Northern California Sinsemilla, known colloquially, locally, as Humboldt Gold, is the pot at the end of 31 year-old Felix Nasmyth's somewhat tarnished rainbow in T.C. Boyle's 1984 novel, Budding Prospects. When American literature's all-time championship slacker—pretty much now at the end of the rope he's woven from day dreams and crazy schemes—is given the opportunity to never work again, thanks to a fool-proof business plan involving the cultivation of cannabis sativa passed his way by Vogelsang, the ultimate mysterious wheeler-dealer, hilarity and a fantastical meditation on the death of the hippie ethic result.

This is the one Boyle wrote for fun, after pouring everything he thought he had at the time into his first novel, Water Music, a book that the Boston Sunday Globe says "does for fiction what Raiders of the Lost Ark did for film." The Village Voice put it best: "Boyle deserves it all: academic success and Tom Robbins's paperback sales."

T. Coraghessan Boyle's been getting praise like this all his writing life, and deservedly so. For audacity of construct and masterful, practically psychedelic use of language, only John Barth and Thomas Pynchon can match him. In the past twenty years, like a bantam rooster with a chip on his shoulder in a cage full of eagles with attitude, Boyle has clawed his way to the top of American Letters with consistently brilliant work.

You know why I can't get enough of him? Cause he's funny as banana peels, prune juice, soy, and your momma's combat boots. I'll read anything he bothers to set down just because of the way his mind works. Nobody can touch his similes:

  • "It was Rudy. Chinless, noseless, skin the color of ripe grapefruit…He was standing at the bar with a guy so short and deformed he could have been a chimpanzee dressed up for the occasion."

  • "I blinked at her two or three times. My eyes felt as if they were bleeding."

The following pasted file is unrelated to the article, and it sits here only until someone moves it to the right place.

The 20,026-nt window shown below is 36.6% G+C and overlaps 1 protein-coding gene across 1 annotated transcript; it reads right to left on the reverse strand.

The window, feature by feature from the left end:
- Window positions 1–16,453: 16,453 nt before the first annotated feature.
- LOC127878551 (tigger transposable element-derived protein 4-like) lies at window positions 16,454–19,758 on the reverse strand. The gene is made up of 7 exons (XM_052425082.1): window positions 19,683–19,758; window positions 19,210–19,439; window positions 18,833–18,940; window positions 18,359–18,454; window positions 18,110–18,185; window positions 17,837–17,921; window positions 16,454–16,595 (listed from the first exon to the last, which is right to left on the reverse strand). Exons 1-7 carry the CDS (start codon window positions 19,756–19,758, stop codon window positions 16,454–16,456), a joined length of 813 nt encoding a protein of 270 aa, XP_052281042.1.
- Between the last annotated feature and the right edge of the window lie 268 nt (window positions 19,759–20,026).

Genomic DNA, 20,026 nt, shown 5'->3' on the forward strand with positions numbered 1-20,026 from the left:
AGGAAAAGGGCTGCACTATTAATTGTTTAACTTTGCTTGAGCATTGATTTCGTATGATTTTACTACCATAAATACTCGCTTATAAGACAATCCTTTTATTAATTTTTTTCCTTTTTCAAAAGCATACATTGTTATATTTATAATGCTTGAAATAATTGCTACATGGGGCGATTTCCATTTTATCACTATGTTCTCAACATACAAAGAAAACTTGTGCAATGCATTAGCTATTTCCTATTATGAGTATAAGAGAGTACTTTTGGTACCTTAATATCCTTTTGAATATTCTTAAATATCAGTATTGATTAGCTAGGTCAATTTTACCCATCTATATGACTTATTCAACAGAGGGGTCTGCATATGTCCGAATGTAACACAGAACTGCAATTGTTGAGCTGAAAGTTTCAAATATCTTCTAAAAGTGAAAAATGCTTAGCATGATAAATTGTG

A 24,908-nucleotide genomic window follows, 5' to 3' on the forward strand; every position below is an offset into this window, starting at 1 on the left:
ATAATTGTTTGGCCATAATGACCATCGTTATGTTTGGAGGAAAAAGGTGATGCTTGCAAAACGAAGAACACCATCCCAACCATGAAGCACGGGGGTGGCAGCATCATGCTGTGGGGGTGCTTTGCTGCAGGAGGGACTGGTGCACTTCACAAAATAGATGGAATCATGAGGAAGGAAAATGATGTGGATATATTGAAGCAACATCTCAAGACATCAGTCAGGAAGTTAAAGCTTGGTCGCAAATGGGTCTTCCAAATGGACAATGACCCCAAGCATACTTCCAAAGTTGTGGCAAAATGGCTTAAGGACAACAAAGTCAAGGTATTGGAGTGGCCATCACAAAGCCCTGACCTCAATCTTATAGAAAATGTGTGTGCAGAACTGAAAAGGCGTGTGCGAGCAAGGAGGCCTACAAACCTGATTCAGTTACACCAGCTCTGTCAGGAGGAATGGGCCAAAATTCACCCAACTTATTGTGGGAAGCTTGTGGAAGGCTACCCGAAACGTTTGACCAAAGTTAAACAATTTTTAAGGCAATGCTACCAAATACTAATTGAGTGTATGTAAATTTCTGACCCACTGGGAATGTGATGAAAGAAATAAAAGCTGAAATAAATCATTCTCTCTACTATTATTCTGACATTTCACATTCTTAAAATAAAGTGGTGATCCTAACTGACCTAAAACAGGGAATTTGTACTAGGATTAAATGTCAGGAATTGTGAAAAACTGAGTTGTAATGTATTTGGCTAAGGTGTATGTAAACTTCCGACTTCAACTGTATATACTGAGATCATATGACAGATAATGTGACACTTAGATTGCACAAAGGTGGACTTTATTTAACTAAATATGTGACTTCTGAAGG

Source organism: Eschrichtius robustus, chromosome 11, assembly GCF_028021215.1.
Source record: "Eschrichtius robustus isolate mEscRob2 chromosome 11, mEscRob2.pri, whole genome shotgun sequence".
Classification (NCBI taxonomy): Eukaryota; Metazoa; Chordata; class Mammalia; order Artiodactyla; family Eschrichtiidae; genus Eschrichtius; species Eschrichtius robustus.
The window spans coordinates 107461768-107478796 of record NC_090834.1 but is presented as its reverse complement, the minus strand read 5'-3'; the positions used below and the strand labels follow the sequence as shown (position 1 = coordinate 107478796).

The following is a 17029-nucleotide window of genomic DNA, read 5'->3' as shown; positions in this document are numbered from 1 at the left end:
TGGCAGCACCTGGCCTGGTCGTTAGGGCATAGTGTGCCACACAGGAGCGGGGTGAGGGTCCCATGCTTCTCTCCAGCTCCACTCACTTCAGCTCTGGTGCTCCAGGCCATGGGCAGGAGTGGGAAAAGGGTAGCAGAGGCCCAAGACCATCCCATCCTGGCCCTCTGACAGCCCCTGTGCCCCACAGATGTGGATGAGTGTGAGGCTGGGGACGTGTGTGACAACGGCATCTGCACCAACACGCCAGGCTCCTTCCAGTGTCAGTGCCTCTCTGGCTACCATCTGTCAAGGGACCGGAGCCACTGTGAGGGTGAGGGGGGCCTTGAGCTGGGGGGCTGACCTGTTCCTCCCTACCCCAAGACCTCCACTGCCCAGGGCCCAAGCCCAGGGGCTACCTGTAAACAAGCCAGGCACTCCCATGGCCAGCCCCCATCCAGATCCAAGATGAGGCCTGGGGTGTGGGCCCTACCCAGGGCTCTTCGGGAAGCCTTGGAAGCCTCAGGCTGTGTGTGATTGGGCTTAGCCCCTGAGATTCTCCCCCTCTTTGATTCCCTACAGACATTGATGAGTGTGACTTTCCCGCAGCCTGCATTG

• "An uneventful week slipped by, the heat like the flat of a sword, dull and stultifying."

  • "I felt like Sisyphus taking a five-minute break, like Muhammad Ali at the end of the fourteenth round in Manila."

  • "Gesh put out the poisoned baits that afternoon—marrow bones and kidneys soaked in strychnine—while Phil and I replaced the length of damaged pipe. The bloody heaps of flesh didn't look particularly appetizing, covered as they were with flies both quick and dead, but I assumed it wouldn't make much difference to a scavenging garbagophagist with a taste for plastic pipe and Campbell's Chunky Soup cans. I was wrong. As far as we could tell the bear never touched any of the baits, though one afternoon I did find a dead turkey vulture sprawled in the bushes like a discarded parasol."
Consider the comic possibilities of Felix's impossible dream: Vogelsang: the idea man, the guy who puts up the "seed" money, a pitch-perfect creation of shadowy wealth and decidedly curiously-acquired tastes in wine, very young women, and something he calls music. Felix, Phil, and Gesh: three of the biggest losers on the planet. 2000 marijuana plants on the side of a hill five miles from the nearest highway but not far enough from Willits, California. A nosy neighbor with a grudge. His half-wit son, more akin to Grendel than Forrest Gump. Sex-crazed under-age barkeeps in push-up bras. Rats, raccoons, and a red-necked Highway Patrolman named Jerpbak who wants Felix's ass on a plate.

Money for nuthin'. Chicks for free. It's the American Dream gone warped in the sun and the rain, viewed through the booze-and-dope haze of Self that is the legacy of the 60's. And I don't mean to make too much of this; Budding Prospects is after all, according to the author, "a pastoral." We are meant to laugh ourselves silly, even as we nod our heads in acknowledgment of Boyle's fine-wrought truths.

I'd like to challenge you to PUT DOWN a book that starts as wondrously as Budding Prospects:

"I've always been a quitter. I quit the Boy Scouts, the glee club, the marching band. Gave up my paper route, turned my back on the church, stuffed the basketball team. I dropped out of college, sidestepped the army with a 4-F on the grounds of mental instability, went back to school, made a go of it, entered a Ph.D. program in nineteenth-century British literature, sat in the front row, took notes assiduously, bought a pair of hornrims, and quit on the eve of my comprehensive exams.

"I got married, separated, divorced. Quit smoking, quit jogging, quit eating red meat. I quit jobs: digging graves, pumping gas, selling insurance, showing pornographic films in an art theater in Boston.

"When I was nineteen I made frantic love to a pinch-faced, sack-bosomed girl I'd known from high school. She got pregnant. I quit town. About the only thing I didn't give up on was the summer camp.

"Let me tell you about it."
Sound like anybody you know? No? Well then, you gotta meet this guy.

T. Coraghessan Boyle I mean.

He knows how to plant a seed and make it grow.

Budding Prospects, T. Coraghessan Boyle, The Viking Press, New York, 1984

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